Jaffe: I can testify that you can sing “Greenie Cuziny” in Yiddish — quite a feat for a boy from Texas City, Texas. I remember when you were in People magazine (January 2000).
Seibel: Yeah! I helped a famous gorilla at the Boston Zoo conceive. That one they didn’t name after me (laughing).
Jaffe: You live in the Boston area now with your wife and three scattered grown children. You were in Atlanta recently promoting your book.
Seibel: Yes, I had a great experience on WXIA in April, sharing the detail of “The Estrogen Window” and presenting the findings to the Emory School of Medicine. There was so much interest.
Jaffe: We look forward to seeing you at the Book Festival on Tuesday, Nov. 15, at 12:30 p.m. at the Marcus JCC in Dunwoody. I can promise an informative and genuinely fun presentation.
Review: What Women Over 40 Need to Know
I confess that my gynecologist wisely advised me to take hormone therapy 20 years ago. Upon hearing my late mother’s advice, “Don’t go looking for trouble,” and fearing the warnings that such treatment could cause breast cancer, I declined.
Mache Seibel, a physician who is an international women’s wellness and menopause expert in Boston, wrote “The Estrogen Window” for patients and medical providers on hormone therapy.
He takes the fear out of estrogen. He wants women to know that those treating their symptoms with estrogen are not exposing themselves to serious risks and that those considering estrogen therapy should understand the window of time during which estrogen poses minimal risks with maximum benefit.
After that window closes, outcomes can change.
The following benefits are detailed throughout the book:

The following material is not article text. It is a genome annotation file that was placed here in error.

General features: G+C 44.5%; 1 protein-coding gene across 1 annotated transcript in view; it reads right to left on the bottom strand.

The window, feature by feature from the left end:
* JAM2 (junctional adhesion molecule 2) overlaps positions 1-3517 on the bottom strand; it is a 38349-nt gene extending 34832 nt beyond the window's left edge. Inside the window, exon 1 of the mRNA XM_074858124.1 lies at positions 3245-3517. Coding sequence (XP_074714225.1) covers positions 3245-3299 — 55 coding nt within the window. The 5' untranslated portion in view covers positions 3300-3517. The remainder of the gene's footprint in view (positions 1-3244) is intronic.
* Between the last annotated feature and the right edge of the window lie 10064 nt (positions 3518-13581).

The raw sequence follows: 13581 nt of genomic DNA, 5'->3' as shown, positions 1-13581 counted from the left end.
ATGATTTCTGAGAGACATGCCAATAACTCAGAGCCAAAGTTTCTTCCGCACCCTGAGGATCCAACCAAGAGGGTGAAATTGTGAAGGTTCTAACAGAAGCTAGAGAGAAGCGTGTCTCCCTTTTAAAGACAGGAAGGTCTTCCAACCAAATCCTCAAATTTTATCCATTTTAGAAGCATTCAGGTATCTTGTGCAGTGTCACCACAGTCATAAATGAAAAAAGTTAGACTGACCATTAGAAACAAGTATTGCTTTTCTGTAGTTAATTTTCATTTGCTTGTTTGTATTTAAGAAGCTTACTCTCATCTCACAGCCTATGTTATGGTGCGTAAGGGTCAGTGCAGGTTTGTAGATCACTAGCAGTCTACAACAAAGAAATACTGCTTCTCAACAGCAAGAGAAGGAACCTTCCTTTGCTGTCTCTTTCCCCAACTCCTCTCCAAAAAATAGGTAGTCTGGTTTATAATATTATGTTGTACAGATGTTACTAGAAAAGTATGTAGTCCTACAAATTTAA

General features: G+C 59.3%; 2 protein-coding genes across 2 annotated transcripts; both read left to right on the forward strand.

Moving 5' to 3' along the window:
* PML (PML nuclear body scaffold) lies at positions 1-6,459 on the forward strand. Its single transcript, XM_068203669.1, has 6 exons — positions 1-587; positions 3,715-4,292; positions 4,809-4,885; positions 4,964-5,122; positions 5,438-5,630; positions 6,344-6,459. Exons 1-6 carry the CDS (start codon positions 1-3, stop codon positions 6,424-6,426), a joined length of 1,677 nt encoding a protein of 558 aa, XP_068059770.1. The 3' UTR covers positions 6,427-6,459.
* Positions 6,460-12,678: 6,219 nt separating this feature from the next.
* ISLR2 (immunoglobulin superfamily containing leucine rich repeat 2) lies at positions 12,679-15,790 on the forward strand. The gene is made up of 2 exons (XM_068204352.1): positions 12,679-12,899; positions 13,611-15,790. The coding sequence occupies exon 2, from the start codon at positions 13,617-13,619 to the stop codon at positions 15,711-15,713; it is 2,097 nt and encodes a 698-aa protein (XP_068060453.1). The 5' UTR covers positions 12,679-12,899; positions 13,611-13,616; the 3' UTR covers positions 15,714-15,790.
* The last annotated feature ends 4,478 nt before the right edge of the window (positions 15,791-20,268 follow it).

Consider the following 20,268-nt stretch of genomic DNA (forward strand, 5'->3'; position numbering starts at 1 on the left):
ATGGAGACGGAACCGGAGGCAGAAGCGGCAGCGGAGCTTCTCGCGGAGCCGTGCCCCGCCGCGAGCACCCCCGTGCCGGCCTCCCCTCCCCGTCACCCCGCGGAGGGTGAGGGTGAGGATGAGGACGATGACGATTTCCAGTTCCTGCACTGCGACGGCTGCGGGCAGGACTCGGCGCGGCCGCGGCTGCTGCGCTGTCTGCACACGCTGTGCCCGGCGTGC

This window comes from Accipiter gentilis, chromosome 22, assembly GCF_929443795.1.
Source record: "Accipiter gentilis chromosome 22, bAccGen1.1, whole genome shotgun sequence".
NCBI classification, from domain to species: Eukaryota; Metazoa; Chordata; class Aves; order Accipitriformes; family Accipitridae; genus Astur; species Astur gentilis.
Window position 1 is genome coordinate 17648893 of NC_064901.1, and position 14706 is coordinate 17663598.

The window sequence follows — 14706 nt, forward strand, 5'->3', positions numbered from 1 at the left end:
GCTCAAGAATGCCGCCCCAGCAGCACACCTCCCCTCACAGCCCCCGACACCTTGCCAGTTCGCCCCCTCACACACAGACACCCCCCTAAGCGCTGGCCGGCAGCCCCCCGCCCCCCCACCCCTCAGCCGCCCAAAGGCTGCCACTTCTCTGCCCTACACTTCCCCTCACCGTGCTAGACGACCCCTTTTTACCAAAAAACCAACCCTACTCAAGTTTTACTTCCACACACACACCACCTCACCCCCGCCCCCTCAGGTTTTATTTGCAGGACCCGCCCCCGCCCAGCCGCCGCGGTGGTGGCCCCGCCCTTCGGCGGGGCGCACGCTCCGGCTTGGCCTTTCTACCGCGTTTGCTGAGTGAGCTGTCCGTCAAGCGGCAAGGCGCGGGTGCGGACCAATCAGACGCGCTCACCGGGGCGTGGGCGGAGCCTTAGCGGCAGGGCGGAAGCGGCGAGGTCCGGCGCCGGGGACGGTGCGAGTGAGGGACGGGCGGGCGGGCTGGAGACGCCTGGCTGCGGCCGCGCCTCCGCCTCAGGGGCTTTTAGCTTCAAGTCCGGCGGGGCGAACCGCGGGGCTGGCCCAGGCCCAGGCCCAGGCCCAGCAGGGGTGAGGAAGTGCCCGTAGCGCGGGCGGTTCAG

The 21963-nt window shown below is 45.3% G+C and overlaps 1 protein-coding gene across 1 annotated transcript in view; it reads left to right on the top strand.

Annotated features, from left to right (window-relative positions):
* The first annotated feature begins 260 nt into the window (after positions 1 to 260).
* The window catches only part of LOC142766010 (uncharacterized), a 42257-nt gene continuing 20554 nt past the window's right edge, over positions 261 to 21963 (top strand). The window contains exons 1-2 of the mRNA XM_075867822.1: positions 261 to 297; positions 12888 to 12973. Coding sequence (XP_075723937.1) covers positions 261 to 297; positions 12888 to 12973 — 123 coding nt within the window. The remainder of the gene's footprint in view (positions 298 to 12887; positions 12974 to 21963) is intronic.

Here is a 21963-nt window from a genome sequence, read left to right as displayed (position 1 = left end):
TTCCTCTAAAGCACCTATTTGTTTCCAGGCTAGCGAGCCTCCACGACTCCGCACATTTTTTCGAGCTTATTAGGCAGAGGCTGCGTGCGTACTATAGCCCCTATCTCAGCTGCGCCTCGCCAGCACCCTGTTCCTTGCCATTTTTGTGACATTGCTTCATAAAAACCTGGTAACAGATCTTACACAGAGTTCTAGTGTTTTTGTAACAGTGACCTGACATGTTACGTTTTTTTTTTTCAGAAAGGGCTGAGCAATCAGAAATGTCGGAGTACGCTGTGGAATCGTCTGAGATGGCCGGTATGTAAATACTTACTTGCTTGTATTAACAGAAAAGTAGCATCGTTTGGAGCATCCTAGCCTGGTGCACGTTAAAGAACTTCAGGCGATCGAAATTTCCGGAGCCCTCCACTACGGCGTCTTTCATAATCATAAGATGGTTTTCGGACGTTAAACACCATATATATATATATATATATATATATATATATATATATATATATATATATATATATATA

• Extended protection from heart disease.
• Reduced risk of Alzheimer’s disease and other forms of cognitive decline.
• Reduced risk of osteoporosis and Type 2 diabetes.
• Beneficial cosmetic effects on structure and resiliency of skin.
• Relief from hot flashes.
• Improved sleep.
• Stabilized mood, especially in women with mental health diagnoses.
• Support for bladder tissue and reduced risk of recurring urinary tract infections.
The duration of woman’s estrogen window depends on two factors: which estrogen-containing medicine is used and which symptom is targeted. If the same woman takes the same drug outside her window, she might face an increased risk of serious side effects.
Seibel also takes on the Jewish outlook for women who think they have the BRCA gene.
“If you are an Ashkenazi Jew, the BReast CAncer (BRCA) gene is something you especially need to know about because it is overrepresented in Jews and there are proactive things you can do. There are two BRCA mutations or abnormal changes, BRCA1 and BRCA2; both significantly increase a women’s lifetime risk of developing breast and ovarian cancer. Less well known, the BRCA gene mutation causes up to a 22-fold increase in pancreatic cancer and increases the risk of melanoma. This equal opportunity gene also increases a man’s risk of prostate cancer,” the doctor writes.
“I thought this was a beautifully written book, and I will encourage my resident and student trainees to read it. This will be essential reading for the teaching program at my hospital,” said Robyn Faye, a clinical assistant professor in the physician’s assistant department at Drexel University.